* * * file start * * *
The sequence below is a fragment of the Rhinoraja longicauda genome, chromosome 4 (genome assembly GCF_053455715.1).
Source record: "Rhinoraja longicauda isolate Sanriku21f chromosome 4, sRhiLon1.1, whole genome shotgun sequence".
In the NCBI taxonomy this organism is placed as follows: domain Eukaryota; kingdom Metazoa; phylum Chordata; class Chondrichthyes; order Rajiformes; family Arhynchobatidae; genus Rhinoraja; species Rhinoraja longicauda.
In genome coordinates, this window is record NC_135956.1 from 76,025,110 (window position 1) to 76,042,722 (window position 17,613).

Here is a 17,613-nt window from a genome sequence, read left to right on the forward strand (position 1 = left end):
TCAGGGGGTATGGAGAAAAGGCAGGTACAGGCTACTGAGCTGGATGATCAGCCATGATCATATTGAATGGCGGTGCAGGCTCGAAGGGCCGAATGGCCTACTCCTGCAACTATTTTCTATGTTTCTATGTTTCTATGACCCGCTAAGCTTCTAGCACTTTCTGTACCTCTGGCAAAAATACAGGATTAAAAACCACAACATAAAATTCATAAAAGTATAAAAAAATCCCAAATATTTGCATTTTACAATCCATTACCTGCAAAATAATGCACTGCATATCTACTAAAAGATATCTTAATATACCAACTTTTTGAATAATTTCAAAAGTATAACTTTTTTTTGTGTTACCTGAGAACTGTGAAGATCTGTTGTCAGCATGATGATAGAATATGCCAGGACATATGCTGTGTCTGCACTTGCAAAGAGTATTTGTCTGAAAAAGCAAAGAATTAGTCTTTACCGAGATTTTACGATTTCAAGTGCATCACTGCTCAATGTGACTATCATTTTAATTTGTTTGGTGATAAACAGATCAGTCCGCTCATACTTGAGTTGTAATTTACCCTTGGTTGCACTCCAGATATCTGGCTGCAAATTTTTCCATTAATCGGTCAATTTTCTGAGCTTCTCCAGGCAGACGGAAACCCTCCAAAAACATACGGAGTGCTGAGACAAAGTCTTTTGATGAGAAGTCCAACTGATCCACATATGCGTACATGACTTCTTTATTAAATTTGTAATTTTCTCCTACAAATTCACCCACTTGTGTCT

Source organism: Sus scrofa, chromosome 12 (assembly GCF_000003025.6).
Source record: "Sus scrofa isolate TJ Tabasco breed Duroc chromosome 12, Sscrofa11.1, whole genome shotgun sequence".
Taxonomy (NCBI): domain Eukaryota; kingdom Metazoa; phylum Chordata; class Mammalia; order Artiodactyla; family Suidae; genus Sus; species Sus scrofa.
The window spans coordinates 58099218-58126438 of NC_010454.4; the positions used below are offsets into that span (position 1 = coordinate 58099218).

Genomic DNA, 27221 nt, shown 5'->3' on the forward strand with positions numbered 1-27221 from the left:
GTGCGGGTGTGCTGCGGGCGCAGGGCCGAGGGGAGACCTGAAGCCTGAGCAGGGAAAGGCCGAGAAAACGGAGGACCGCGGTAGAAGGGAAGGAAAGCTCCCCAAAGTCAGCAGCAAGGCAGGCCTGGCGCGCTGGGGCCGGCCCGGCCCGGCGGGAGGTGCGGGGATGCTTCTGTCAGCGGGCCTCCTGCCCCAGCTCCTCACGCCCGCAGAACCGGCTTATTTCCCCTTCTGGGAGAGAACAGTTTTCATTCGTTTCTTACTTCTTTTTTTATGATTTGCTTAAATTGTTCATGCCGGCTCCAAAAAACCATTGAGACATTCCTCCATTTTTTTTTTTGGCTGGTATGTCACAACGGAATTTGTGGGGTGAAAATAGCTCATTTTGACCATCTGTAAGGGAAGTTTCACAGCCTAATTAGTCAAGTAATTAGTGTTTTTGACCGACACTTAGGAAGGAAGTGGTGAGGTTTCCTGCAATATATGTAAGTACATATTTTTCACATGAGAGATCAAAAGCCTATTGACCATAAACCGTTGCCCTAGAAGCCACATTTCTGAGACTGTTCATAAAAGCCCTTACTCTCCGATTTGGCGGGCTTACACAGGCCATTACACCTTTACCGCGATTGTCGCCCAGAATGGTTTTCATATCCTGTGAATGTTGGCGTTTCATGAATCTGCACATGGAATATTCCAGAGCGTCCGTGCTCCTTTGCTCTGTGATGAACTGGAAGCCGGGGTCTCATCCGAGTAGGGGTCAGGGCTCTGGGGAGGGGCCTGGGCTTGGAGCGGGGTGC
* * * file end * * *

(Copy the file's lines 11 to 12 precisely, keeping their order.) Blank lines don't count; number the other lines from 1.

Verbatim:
Genomic DNA, 27221 nt, shown 5'->3' on the forward strand with positions numbered 1-27221 from the left:
GTGCGGGTGTGCTGCGGGCGCAGGGCCGAGGGGAGACCTGAAGCCTGAGCAGGGAAAGGCCGAGAAAACGGAGGACCGCGGTAGAAGGGAAGGAAAGCTCCCCAAAGTCAGCAGCAAGGCAGGCCTGGCGCGCTGGGGCCGGCCCGGCCCGGCGGGAGGTGCGGGGATGCTTCTGTCAGCGGGCCTCCTGCCCCAGCTCCTCACGCCCGCAGAACCGGCTTATTTCCCCTTCTGGGAGAGAACAGTTTTCATTCGTTTCTTACTTCTTTTTTTATGATTTGCTTAAATTGTTCATGCCGGCTCCAAAAAACCATTGAGACATTCCTCCATTTTTTTTTTTGGCTGGTATGTCACAACGGAATTTGTGGGGTGAAAATAGCTCATTTTGACCATCTGTAAGGGAAGTTTCACAGCCTAATTAGTCAAGTAATTAGTGTTTTTGACCGACACTTAGGAAGGAAGTGGTGAGGTTTCCTGCAATATATGTAAGTACATATTTTTCACATGAGAGATCAAAAGCCTATTGACCATAAACCGTTGCCCTAGAAGCCACATTTCTGAGACTGTTCATAAAAGCCCTTACTCTCCGATTTGGCGGGCTTACACAGGCCATTACACCTTTACCGCGATTGTCGCCCAGAATGGTTTTCATATCCTGTGAATGTTGGCGTTTCATGAATCTGCACATGGAATATTCCAGAGCGTCCGTGCTCCTTTGCTCTGTGATGAACTGGAAGCCGGGGTCTCATCCGAGTAGGGGTCAGGGCTCTGGGGAGGGGCCTGGGCTTGGAGCGGGGTGC